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The Sunday Papers

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Sundays for hoping the weather is good so you can get out of the house, and for looking forward to the following weekend when you might have internet at home and therefore something to do when the weather is bad. In the meantime, let's make the most of a borrowed connection and line up some of the best recent writing about videogames.

To start, sometime RPS writer Konstantinos Dimopoulos sent in his recent article on implying size and complexity when creating cities in games without the budget to show every backalley.

Small urban scenes and carefully selected areas, you see, can work brilliantly in implying size, complexity, urban function and texture, and in letting us conjure images of everyday life. In showcasing our elaborate creation in an easy to summarize way. Provided of course, there is a sensible backstory of our city, and an imaginary or real geography to draw upon. It's incredible how the existence of a city plan, regardless of whether it's ever used in its entirety, can help lend even the tiniest of places character and, once again, imply size.

Robert Yang brought a selection of his recent games to Steam in a repackaged release called Radiator 2. He wrote about the process of remastering them and what being on Steam means.

I've said before that I don't really care whether people play these games or not (especially when I don't make any money from it) and what's more important to me is simply that they exist. This is one of the primary tenets of the modern gay rights movement: that we must be visible and present, or else we will be erased. It's important that there's a gay sex game available on Steam, of all places, and that gesture is now part of the artistic meaning of this work.

I'm obviously late to this due to my many travels this past fortnight, but Rich Stanton is good on why Microsoft's E3 conference offered little comfort to Xbox One owners.

During the video for Project Scorpio, two minutes of puffery dedicated to Microsoft's bright Christmas 2017, there is a man who speaks with his mouth but betrays everything with his eyes. "This doesn't mean we're leaving the Xbox One behind," he says, but the truth is there to see as his eyes flick away from the camera. Microsoft began its E3 conference by revealing the redesigned Xbox One S - and then, it still amazes me now, closed the show by telling everyone they'd be fools to buy any kind of Xbox One.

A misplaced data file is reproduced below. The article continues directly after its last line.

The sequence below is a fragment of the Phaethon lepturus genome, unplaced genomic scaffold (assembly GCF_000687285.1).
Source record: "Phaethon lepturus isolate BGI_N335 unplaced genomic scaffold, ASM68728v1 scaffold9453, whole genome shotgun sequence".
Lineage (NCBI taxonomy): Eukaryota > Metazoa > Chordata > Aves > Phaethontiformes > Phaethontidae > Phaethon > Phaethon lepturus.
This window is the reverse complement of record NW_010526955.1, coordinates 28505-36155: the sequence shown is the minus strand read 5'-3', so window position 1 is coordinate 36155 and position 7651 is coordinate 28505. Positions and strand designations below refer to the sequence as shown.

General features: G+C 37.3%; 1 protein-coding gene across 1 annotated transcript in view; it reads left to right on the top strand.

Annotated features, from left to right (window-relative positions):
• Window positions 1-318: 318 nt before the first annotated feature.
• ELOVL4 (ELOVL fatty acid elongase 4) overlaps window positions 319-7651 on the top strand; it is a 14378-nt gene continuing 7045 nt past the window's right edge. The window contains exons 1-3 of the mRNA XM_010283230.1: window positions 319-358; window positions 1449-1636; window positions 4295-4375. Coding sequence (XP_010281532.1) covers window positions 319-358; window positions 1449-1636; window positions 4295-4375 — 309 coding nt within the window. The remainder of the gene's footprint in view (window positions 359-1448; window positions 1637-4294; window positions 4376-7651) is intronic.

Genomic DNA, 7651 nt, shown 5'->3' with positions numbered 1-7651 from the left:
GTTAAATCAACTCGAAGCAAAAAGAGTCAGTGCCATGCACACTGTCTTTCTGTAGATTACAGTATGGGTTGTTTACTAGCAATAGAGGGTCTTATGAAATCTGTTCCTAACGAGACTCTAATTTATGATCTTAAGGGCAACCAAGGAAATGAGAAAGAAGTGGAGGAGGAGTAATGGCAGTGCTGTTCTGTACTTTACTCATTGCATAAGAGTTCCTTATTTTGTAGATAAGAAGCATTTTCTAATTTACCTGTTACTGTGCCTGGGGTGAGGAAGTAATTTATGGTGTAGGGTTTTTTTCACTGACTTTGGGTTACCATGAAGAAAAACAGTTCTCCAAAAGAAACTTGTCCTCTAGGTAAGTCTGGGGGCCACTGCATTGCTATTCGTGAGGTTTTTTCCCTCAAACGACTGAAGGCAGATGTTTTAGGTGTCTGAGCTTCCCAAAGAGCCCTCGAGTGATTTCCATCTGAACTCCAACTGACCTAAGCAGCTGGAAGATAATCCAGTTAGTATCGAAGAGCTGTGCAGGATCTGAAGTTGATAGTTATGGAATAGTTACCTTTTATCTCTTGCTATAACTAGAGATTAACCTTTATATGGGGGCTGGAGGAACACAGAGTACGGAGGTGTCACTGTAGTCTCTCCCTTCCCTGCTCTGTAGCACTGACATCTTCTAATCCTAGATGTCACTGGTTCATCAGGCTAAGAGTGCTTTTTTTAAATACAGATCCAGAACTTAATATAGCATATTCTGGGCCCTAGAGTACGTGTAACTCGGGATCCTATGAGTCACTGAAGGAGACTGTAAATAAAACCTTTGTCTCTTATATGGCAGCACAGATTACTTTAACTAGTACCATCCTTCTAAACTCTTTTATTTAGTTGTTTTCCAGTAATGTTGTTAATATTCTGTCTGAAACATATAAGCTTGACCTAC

At PC Games N, Fraser Brown asks why Watch Dogs 2 needs to have guns, picking at the loose threads already trailing from its hacktivist storyline.

It just seems so unnecessary, that second option. And a bit nonsensical. I mean, Marcus is a bespectacled hacktivist who ostensibly wants to liberate San Francisco from a corrupt system. Blowing up cars and murdering goons doesn’t strike me as a very sensible approach, if that’s the case. It makes him a criminal at best, a terrorist at worst, but more importantly doesn’t really gel with what we know about the game so far.

At Zam, which continues to produce fine features every week, Eron Rauch writes about the hidden worlds of esports stages. Which seems to have as much in common with TV game show set design as with regular sports.

Trying to make live events as exciting as the in-game action is a big problem for the production companies and broadcasters trying to grow video games as sports. Watching someone huddled over a computer in a locked pod is not very interesting from the third balcony cheap seats. Even if you have platinum-tier-VIP-front-row access, no matter how many speakers pump out seat-rattling explosions and regardless of the number of swirling laser lights, staring at someone clicking quickly in a plexiglass box is not particularly compelling.

The long road Iceland had to walk in order to beat England at the Euros. Or I suppose the long road they had to walk to qualify, and they beat England mainly just by turning up.

Music this week is Wurp by Birthday Sex.

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